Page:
Matthew Wise: Hi this is Matthew Wise with FounderLY.com, we empower entrepreneurs to have a voice and share their story with the world enabling others to learn about building products and starting companies.
I’m really excited today because I’m with Alicia Navarro, founder of Skimlinks. Skimlinks is a free web service that recognizes product references in editorial and user-generated content turning these into unobtrusive shopping links helping website owners monetize their content in a seamless and easy way.
So with that said, we’d love for you to give our audience a brief bio.
Alicia Navarro: Sure. So my name’s Alicia, I am a strange hybrid of different nationalities. My parents are Spanish and Cuban. They immigrated to Australia where I was born in Sydney and they moved to London for four years then traveled around the world, then went back to Australia, then went back to London and I now live in San Francisco.
I started Skimlinks four years ago, although it’s gone through a lot of transitions in that time. Originally I set up the company in London and now have headquarters in San Francisco as well.
Matthew: What makes Skimlinks unique? Who is it for and why are you so passionate about it?
Alicia: So when we first started the company affiliate marketing was not a very well-known form of monetization. If you wanted to make money from your website generally you had the option of banner ads or sponsored links.
If you wanted to get into affiliate marketing it was just a massively manual time-consuming process. You would have to sign up for loads of different affiliate networks. You’d have to manually sign up for each merchant’s affiliate programs, you’d have to then manually create all those links yourself and your content, keep them maintained, do all the optimization yourself and then log into to loads of different interfaces in order to get your metrics.
What we wanted to do was make affiliate marketing a ubiquitous kind of mainstream revenue source for all types of publishers. And so what we wanted to do is make it a complete no-brainer, make it something that every website would do just as a matter of course. And we’ve succeeded in that.
In the background we’ve aggregated about 12,000 different merchants from around the world and we bring all the reporting into one place and all the payments into one place so it just becomes a monthly check that a publisher will earn that they don’t do any effort to achieve and that they wouldn’t have had before.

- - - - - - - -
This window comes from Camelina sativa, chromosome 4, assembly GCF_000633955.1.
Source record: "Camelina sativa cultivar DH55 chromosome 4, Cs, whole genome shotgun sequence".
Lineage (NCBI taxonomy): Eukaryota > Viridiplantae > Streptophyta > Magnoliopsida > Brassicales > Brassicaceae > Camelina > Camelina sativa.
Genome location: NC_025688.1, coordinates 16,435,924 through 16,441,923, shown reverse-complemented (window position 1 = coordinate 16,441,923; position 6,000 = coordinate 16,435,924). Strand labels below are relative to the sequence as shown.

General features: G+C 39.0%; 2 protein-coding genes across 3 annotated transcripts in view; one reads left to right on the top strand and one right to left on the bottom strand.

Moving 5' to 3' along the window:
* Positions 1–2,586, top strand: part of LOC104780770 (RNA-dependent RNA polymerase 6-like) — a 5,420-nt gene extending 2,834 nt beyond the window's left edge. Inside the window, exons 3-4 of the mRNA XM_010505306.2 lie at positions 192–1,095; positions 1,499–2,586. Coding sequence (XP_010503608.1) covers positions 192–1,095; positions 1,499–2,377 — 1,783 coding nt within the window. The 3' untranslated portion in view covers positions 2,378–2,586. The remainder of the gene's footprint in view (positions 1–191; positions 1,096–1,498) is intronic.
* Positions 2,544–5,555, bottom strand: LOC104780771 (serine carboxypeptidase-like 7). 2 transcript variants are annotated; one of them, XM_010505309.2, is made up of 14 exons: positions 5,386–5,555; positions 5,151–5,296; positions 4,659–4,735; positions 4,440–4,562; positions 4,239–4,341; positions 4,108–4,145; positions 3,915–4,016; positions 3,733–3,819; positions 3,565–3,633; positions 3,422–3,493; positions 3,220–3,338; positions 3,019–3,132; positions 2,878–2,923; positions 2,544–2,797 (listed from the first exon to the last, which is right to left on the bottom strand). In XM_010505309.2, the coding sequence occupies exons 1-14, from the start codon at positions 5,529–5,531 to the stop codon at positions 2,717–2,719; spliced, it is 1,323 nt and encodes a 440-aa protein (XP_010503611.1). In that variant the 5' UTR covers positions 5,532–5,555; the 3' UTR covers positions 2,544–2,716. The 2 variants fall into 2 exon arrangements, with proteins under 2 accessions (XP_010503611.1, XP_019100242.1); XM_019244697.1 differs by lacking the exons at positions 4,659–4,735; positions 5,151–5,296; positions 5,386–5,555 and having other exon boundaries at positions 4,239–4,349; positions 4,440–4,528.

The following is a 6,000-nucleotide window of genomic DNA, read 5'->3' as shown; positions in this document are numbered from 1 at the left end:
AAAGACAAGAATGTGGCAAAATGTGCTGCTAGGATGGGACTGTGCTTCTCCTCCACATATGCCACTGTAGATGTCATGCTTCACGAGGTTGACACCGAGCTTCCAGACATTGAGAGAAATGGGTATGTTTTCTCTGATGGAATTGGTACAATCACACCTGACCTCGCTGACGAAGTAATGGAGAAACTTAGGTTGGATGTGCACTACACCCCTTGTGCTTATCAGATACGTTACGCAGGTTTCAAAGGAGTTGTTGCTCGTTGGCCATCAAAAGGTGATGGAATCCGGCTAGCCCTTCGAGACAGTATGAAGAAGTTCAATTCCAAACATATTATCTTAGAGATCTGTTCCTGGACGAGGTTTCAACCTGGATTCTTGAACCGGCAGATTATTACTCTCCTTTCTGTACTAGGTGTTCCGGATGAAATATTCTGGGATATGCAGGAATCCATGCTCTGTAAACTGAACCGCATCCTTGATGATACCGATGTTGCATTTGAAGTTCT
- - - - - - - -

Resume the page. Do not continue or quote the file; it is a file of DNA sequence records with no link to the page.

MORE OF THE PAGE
Matthew: Excellent. And so given your domain expertise, what are some of the technology and market trends that currently exist and where do you see things developing in the future for your space?
Alicia: I think that what’s been really exciting to see is that affiliate marketing has kind of gone from being a very peripheral, non-mainstream type of monetization to being something that a normal website now thinks about and does. We really even two years ago nobody really even knew what affiliate marketing was unless you did a kind of e-book store or, you know, resold other people’s cosmetics products, for example.
But now everyone really thinks about it and what we’re increasingly seeing are a lot of new types of websites being created with, right from the outset thinking that they’re going to monetize through affiliate marketing. That’s something that is a lot more common than it was a few years ago. I think there’s a lot of interesting developments in affiliate marketing as well. We’re seeing companies like eBay bringing in cost-per-click and a variable cost-per-click.
We’re seeing companies like TagMan and Convertro bring in technologies to do multi-extribution [sic], which means not just paying the most recent referrer, but splitting that commission across more than one referrer along the string of referrals.
I think that as it becomes more mainstream there’s going to be a lot more technologies that enter the market in order to make it both more lucrative, increase the yield and business models that will sit on top of it. Same kind of thing that we saw in the banner advertising space and the text ad space. I think now there’s going to be a wave of technical innovations in the affiliate marketing space.
Matthew: So we covered your background and an overview of your market, we’d like to dig into your story. Was there an ‘Aha!’ moment or did you did a bunch of research that led you to the opportunity? What’s the story behind how you conceived the idea to start Skimlinks?
Alicia: Yeah, it was quite interesting. So when I, at the very, very, very beginning what we started wasn’t even Skimlinks. What I originally started was a company called Skimbit because it skimmed the best bits of sites that you liked. It was a social decision making tool that helped people collaborate and make group decisions, like where they’re going to go for a holiday or what kind of sofa that they would buy with their partner.